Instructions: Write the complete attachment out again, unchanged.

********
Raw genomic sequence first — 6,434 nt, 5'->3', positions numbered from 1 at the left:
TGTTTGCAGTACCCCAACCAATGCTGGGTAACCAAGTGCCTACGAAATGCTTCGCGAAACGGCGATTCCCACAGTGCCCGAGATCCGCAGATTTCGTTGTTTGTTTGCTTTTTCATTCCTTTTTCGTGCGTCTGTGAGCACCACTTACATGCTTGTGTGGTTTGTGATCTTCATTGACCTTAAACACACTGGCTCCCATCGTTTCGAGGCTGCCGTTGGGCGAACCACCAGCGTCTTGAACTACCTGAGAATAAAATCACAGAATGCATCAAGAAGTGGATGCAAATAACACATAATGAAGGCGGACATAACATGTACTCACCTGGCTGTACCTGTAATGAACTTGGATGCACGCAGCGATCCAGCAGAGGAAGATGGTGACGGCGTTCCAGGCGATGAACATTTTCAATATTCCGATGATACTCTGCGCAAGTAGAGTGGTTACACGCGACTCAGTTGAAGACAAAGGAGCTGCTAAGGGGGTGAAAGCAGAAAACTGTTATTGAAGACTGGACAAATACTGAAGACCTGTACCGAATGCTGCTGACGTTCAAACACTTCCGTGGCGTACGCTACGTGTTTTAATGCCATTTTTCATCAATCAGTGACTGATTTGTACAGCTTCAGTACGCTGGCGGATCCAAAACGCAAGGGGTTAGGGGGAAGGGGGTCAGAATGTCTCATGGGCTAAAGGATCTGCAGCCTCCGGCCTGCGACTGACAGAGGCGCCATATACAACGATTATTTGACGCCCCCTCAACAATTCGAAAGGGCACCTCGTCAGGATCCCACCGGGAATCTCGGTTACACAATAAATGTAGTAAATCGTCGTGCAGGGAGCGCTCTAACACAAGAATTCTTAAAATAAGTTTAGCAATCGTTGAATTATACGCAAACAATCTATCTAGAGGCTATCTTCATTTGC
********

Raw genomic sequence first — 6,434 nt, 5'->3', positions numbered from 1 at the left:
TGTTTGCAGTACCCCAACCAATGCTGGGTAACCAAGTGCCTACGAAATGCTTCGCGAAACGGCGATTCCCACAGTGCCCGAGATCCGCAGATTTCGTTGTTTGTTTGCTTTTTCATTCCTTTTTCGTGCGTCTGTGAGCACCACTTACATGCTTGTGTGGTTTGTGATCTTCATTGACCTTAAACACACTGGCTCCCATCGTTTCGAGGCTGCCGTTGGGCGAACCACCAGCGTCTTGAACTACCTGAGAATAAAATCACAGAATGCATCAAGAAGTGGATGCAAATAACACATAATGAAGGCGGACATAACATGTACTCACCTGGCTGTACCTGTAATGAACTTGGATGCACGCAGCGATCCAGCAGAGGAAGATGGTGACGGCGTTCCAGGCGATGAACATTTTCAATATTCCGATGATACTCTGCGCAAGTAGAGTGGTTACACGCGACTCAGTTGAAGACAAAGGAGCTGCTAAGGGGGTGAAAGCAGAAAACTGTTATTGAAGACTGGACAAATACTGAAGACCTGTACCGAATGCTGCTGACGTTCAAACACTTCCGTGGCGTACGCTACGTGTTTTAATGCCATTTTTCATCAATCAGTGACTGATTTGTACAGCTTCAGTACGCTGGCGGATCCAAAACGCAAGGGGTTAGGGGGAAGGGGGTCAGAATGTCTCATGGGCTAAAGGATCTGCAGCCTCCGGCCTGCGACTGACAGAGGCGCCATATACAACGATTATTTGACGCCCCCTCAACAATTCGAAAGGGCACCTCGTCAGGATCCCACCGGGAATCTCGGTTACACAATAAATGTAGTAAATCGTCGTGCAGGGAGCGCTCTAACACAAGAATTCTTAAAATAAGTTTAGCAATCGTTGAATTATACGCAAACAATCTATCTAGAGGCTATCTTCATTTGC